Texas and the Death Penalty: A Lethal Lottery</B>

December 04, 1998

Last night, the U.S. Supreme Court stayed the execution of Andrew Cantu, sentenced to death for a 1990 double murder. Cantu had lacked legal representation for more than a year. If he been executed, Cantu would have become the first person to be executed in the US without having been given a chance to appeal the constitutionality of his case before state and federal courts. If it is a lethal game of lottery, as many people describe it, then the odds for some are stacked from the beginning. Texas, the execution capital of the United States, reserves its death penalty for the poor, for people of color, and for those accused of killing whites, according to statistics.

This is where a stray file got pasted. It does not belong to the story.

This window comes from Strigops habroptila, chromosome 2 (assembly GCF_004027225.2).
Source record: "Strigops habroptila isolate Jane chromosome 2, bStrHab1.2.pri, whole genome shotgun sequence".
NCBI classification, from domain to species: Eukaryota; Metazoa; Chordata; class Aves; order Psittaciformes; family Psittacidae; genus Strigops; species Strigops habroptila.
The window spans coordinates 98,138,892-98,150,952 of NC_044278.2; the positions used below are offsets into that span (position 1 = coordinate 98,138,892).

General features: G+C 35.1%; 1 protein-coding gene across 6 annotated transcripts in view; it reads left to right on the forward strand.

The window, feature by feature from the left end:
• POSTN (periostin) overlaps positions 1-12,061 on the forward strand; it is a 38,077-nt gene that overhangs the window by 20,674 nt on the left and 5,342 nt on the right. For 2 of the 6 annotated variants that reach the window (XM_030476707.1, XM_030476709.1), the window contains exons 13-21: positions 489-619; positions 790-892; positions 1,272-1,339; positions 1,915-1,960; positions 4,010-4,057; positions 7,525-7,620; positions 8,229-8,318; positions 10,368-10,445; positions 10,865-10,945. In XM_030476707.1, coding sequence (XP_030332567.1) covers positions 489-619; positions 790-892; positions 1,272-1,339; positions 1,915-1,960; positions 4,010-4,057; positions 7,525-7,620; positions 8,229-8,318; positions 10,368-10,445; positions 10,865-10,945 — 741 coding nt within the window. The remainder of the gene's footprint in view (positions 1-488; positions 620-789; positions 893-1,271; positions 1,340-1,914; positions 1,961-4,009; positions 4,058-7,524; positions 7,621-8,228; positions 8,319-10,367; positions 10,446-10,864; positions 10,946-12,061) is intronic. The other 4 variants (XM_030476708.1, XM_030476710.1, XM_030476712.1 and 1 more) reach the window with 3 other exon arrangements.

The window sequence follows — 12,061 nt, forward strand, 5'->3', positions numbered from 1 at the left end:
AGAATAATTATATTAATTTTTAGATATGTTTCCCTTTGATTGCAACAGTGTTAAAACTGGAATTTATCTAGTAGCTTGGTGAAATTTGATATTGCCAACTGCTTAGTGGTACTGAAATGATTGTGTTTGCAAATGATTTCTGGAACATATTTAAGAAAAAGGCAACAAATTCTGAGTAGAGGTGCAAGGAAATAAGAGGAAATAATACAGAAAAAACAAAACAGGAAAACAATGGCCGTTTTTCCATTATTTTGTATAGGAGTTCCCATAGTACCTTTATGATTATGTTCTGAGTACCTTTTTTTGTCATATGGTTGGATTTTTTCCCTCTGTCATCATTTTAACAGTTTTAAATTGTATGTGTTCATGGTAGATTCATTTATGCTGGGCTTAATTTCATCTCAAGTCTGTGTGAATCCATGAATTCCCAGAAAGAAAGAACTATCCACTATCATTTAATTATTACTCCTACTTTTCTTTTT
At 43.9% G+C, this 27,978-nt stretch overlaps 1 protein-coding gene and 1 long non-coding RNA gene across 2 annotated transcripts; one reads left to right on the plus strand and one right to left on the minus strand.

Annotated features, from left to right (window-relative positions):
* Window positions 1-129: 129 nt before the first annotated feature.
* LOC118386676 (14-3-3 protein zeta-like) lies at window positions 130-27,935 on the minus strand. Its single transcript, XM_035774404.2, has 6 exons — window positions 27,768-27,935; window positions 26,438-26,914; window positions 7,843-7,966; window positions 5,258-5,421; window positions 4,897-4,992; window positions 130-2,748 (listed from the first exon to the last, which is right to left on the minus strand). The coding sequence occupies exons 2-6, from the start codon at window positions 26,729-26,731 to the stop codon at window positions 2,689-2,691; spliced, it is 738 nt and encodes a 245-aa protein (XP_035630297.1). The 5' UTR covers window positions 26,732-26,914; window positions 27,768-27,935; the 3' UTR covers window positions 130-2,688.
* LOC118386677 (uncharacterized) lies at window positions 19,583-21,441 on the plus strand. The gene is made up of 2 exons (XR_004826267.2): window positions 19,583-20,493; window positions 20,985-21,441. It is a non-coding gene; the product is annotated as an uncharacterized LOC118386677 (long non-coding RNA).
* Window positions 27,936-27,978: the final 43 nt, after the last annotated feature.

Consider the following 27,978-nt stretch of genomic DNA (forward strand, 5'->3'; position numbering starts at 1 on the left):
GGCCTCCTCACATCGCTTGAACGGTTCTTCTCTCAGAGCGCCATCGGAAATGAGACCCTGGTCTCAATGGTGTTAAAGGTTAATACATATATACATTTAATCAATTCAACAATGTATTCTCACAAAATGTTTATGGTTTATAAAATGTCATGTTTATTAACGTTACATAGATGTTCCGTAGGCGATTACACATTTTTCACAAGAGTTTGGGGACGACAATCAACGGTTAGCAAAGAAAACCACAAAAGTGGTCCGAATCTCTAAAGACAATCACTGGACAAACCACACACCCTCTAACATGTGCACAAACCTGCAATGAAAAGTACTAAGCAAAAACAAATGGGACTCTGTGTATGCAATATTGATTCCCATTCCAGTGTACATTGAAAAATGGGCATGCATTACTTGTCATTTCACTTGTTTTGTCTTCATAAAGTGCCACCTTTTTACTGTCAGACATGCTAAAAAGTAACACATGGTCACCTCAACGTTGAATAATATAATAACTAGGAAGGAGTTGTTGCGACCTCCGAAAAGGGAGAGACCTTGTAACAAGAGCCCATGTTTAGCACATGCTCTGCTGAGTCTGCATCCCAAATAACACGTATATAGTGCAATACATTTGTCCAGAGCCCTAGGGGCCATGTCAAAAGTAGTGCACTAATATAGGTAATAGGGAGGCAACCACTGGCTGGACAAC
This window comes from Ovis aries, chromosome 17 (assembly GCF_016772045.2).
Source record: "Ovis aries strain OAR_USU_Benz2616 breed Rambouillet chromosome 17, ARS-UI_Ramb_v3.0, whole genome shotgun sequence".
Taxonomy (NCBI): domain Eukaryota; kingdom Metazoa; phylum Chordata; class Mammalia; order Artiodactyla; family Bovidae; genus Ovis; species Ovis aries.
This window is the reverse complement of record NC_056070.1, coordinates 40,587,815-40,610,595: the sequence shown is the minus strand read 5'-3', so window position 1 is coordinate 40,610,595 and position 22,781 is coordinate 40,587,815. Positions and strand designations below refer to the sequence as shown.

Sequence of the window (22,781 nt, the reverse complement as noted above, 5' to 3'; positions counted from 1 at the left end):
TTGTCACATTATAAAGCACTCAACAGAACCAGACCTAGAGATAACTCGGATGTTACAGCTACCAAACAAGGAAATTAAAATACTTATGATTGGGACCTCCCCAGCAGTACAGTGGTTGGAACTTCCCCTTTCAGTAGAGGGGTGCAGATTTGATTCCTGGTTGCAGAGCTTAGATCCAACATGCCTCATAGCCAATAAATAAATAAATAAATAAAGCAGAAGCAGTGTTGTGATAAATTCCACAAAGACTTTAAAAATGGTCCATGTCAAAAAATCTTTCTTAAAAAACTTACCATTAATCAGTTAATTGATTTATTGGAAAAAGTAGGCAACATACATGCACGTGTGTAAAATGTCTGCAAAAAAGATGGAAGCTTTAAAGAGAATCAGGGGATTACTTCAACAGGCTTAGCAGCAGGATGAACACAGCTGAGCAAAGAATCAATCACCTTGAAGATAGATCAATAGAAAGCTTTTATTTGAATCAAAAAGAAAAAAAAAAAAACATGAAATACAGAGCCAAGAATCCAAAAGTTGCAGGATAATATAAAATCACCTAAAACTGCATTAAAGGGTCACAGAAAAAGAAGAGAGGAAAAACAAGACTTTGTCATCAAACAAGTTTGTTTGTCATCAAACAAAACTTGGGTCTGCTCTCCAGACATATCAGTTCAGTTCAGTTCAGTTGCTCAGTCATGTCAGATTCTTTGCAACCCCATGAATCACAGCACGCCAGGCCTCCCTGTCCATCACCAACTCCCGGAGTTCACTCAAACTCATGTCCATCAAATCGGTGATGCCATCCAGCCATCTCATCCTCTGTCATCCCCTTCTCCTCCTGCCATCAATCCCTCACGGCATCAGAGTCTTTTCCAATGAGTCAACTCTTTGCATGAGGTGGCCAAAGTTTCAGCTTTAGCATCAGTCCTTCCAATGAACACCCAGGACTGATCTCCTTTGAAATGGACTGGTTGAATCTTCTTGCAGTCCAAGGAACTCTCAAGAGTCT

More than 450 people languish on Texas’ death row and five executions have been scheduled for this week. Of the 74 executions carried out in the United States last year, one half (37) occurred in Texas. So far this year, 17 people were executed in Texas.


  • Jim Marcus, Executive Director of the Texas Defenders Service.